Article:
“No matter how much money I can be making using my degree it wouldn’t bring me the joy that I have, can, and will make with my music.”
Check out the interview with Black Sun exclusively on Skilly Magazine Online.
Skilly: How were you able to start your journey in the entertainment business? Where did this all start?
Black Sun: I started making music in high school just as something to do. I formed a group called 5-1-3 with my brother and a friend and sold our CD throughout the school. I didn’t really take it serious back then and came back to it when I was finishing up college. While in school I realized that’s not the life I wanted for myself, I was and am so passionate about my music that I can never see myself completely happy without it.
What are some of the creative ways you use to promote your music?
For me the promotion side is hard. The music is only half of who I am. There is the internet which is becoming the most efficient way to promote. For me I gain the most fans at my live shows. I really am an entertainer. I can entertain a crowd without even playing my music.
What is the greatest challenge you face in today’s entertainment business? How do you overcome them?
My greatest challenge in today’s business is keeping up with demand. Mainstream artists, those signed or established, are able to put out so much music in a relatively short amount of time that people get used to that. If you can’t keep up with the rate of music people kind of forget about you.
How is the music scene like in your hometown? What do you like about it and what don’t you like?
In my hometown I particularly don’t think the music scene is amazing. Nothing against my hometown, I love it, I just feel like you have to get out or away to actually thrive in the culture. I wish more people would work together here so we can all spread. It’s like everyone is trying to be in competition with each other and at this level you’re only hurting yourself.
Where do you think the future of music is going to be? How do you feel artists can be more a part of it?
The future of music is determined by the consumer. Whatever sells, that’s the way it will go. I’m not particularly impressed by its path, but that’s something I will change. It’s becoming less and less about lyrics and more about the beat and something easy for people to sing along to. Produces are the ones making the hits now.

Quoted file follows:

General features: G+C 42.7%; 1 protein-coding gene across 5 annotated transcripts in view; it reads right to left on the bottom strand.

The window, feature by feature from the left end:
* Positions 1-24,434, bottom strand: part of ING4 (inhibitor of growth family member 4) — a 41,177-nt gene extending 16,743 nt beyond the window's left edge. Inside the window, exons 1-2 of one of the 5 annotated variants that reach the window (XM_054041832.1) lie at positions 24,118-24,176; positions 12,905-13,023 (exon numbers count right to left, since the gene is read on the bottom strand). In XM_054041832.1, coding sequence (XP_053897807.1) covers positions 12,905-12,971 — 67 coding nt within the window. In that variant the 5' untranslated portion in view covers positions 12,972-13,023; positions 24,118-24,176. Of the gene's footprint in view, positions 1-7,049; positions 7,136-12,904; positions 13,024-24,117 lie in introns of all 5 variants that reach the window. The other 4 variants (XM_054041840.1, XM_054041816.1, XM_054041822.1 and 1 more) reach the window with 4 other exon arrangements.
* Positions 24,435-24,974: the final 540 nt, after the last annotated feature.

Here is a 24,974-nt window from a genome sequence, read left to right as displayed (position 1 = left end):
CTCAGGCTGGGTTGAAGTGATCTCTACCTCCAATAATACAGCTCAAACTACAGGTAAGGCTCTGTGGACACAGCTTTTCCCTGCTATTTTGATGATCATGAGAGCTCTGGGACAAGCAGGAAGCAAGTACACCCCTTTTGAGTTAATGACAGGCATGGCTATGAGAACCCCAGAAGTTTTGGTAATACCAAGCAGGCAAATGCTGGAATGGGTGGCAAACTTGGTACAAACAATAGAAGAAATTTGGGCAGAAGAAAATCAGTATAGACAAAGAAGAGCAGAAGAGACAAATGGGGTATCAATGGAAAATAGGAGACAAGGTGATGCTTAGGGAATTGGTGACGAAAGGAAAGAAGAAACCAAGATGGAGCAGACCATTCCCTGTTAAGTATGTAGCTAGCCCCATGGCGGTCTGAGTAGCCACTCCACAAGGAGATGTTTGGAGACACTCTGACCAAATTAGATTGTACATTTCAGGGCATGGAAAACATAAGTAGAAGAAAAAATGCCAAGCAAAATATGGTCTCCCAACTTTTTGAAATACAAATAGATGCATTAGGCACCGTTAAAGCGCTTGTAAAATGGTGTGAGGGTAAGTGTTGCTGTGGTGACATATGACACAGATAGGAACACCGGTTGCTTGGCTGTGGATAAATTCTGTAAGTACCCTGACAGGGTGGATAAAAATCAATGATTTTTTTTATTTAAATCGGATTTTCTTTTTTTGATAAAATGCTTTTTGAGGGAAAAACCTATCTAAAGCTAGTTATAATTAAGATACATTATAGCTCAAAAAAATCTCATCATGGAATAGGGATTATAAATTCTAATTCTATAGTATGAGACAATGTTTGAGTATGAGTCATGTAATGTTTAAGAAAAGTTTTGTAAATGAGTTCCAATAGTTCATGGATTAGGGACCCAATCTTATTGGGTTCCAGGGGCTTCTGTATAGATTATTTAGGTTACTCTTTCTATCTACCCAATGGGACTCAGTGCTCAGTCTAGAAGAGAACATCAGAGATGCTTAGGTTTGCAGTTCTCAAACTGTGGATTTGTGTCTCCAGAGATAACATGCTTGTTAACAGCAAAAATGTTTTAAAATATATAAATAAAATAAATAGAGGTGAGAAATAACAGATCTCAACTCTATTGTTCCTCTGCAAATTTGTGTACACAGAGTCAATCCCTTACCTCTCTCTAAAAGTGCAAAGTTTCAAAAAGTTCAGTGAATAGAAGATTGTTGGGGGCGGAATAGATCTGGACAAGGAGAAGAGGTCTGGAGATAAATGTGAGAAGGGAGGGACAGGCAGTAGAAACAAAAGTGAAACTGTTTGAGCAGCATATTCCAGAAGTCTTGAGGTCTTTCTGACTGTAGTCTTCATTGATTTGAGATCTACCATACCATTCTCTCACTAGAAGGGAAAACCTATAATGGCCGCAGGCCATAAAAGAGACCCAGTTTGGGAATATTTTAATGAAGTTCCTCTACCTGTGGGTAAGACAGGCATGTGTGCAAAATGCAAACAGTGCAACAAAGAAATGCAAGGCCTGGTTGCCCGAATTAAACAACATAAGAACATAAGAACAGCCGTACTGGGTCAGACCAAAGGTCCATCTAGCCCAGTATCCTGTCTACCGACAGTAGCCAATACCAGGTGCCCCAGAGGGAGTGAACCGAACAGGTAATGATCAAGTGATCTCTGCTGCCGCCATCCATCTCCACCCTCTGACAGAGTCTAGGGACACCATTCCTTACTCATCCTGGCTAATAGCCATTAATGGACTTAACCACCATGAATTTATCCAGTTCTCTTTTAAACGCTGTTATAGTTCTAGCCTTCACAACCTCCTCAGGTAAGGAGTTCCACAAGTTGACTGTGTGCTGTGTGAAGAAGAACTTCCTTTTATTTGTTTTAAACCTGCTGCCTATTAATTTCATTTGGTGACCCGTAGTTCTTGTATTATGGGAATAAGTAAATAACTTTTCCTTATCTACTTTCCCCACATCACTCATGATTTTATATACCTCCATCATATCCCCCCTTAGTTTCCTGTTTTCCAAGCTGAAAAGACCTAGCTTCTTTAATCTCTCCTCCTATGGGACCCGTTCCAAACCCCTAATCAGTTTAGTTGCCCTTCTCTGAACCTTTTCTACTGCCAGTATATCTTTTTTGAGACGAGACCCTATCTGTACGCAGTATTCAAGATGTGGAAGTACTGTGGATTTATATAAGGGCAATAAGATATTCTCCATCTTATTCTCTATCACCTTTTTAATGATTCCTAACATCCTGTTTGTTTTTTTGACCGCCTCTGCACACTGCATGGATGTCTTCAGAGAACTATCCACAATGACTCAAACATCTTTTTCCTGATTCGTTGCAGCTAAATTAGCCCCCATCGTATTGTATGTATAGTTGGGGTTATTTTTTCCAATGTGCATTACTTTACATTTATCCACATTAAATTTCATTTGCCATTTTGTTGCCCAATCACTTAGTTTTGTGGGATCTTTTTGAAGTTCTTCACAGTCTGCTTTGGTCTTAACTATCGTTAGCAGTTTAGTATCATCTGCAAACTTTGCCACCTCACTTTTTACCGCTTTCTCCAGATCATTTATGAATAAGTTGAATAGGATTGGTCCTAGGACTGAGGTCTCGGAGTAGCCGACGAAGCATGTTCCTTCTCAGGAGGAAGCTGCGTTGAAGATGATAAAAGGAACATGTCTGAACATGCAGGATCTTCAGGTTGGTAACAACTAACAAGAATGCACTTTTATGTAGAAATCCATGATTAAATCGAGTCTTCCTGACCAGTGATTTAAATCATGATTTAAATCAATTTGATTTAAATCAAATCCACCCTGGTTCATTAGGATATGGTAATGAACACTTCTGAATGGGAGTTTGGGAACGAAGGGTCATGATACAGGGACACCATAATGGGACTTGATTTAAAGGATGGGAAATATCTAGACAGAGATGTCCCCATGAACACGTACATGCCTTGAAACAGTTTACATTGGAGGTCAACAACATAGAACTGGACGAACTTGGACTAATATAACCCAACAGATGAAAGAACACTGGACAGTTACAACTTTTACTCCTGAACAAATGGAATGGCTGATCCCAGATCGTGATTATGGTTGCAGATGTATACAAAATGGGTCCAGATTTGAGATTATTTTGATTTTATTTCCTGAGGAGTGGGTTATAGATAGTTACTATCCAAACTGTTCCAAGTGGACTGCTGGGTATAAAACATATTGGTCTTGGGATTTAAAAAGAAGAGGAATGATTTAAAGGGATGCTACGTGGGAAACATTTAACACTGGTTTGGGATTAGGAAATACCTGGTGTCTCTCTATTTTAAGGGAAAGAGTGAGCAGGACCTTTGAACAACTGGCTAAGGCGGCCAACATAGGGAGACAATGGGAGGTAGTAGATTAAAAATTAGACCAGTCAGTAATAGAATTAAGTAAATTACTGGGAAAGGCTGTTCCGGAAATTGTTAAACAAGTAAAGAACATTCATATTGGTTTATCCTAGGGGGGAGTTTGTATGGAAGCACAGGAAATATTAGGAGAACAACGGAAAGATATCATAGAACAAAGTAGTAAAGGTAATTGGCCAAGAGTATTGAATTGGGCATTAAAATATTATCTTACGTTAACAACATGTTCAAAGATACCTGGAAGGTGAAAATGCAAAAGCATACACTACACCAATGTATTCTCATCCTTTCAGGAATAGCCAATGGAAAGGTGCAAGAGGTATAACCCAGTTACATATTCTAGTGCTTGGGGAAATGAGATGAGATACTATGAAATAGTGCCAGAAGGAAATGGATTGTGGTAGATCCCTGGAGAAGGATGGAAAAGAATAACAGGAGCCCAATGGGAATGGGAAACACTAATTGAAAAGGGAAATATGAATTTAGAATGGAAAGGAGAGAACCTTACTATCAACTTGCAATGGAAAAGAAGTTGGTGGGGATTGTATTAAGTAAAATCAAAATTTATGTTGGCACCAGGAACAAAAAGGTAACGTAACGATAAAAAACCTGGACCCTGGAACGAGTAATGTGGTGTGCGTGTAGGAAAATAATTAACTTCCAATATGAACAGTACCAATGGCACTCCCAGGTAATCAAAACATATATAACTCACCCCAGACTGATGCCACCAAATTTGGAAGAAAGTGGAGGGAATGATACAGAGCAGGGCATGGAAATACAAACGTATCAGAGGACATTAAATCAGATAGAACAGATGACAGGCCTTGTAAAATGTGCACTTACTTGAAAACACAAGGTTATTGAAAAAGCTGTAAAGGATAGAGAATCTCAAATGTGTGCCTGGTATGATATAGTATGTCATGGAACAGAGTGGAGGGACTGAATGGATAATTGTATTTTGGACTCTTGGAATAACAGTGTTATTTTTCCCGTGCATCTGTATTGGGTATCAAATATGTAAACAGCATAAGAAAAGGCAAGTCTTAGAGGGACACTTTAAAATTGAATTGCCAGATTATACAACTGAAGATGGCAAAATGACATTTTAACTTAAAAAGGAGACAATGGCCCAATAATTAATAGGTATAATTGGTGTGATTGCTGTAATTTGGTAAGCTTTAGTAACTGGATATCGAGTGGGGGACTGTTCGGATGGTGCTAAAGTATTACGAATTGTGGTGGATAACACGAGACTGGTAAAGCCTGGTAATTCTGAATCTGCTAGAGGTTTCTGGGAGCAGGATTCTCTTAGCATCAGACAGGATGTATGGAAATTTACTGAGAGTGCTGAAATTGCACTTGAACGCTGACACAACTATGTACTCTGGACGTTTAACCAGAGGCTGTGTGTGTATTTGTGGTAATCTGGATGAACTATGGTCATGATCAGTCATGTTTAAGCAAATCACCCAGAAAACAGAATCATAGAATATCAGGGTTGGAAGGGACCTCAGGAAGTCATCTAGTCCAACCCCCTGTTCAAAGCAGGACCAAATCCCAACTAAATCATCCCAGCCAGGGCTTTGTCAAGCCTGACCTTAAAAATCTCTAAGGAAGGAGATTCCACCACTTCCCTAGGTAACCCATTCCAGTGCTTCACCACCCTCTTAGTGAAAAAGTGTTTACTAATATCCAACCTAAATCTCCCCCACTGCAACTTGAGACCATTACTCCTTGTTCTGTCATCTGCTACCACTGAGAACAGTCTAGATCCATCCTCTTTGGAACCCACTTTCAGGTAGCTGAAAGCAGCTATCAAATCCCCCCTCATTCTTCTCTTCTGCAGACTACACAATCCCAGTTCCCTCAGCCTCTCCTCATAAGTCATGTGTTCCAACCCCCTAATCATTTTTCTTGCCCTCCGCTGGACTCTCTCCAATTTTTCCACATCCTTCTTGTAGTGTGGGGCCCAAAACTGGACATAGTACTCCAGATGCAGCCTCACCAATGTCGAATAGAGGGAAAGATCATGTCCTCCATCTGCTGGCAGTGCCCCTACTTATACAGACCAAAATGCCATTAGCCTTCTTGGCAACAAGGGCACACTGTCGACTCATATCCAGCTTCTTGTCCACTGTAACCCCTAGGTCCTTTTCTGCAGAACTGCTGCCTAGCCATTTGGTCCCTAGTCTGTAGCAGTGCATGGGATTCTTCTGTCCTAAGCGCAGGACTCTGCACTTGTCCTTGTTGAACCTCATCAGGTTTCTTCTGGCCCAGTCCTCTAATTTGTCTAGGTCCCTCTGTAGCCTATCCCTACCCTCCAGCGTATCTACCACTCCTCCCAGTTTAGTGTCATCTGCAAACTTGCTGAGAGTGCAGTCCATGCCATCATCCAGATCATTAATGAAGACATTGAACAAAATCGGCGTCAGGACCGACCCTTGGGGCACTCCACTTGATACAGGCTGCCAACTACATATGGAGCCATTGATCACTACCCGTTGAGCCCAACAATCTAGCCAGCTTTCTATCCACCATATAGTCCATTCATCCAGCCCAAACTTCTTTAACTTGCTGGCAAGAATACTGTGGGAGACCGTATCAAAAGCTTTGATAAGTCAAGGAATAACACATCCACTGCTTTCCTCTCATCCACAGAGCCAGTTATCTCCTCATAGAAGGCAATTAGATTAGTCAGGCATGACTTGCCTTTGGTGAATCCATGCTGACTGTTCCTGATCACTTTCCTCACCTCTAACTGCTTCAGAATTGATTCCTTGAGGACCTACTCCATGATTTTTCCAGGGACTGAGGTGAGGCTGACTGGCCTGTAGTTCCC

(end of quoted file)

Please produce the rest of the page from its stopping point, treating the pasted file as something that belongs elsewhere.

What advice can you give to other upcoming artists and musicians trying to achieve success?
My advice to them is that it’s not easy. I would tell them to be themselves and if you really want it you can never give up. Also to invest in yourself or no one else will.
What inspires you to write your next song?
The passion. If the passion ever left me then I would stop. The passion is the reason I don’t have a corporate or regular 9-5. No matter how much money I can be making using my degree it wouldn’t bring me the joy that I have, can, and will make with my music.
What are the steps you take to make a song?
There is really no steps for me. I can create music from nothing, so really it’s all about building. I produce almost all of the music for my own songs, any idea can spark a song. Sometimes while making a new beat I can catch a flow and start writing the song immediately. That’s the best because you can build your instrumental as you write.
What do you think makes a great song?
For me a great song needs three things: a dope instrumental, a catchy hook, and it needs great verses. Without these things the song will never reach its full potential.
Where can we connect with you? Can you give us your social media links and where we can contact you?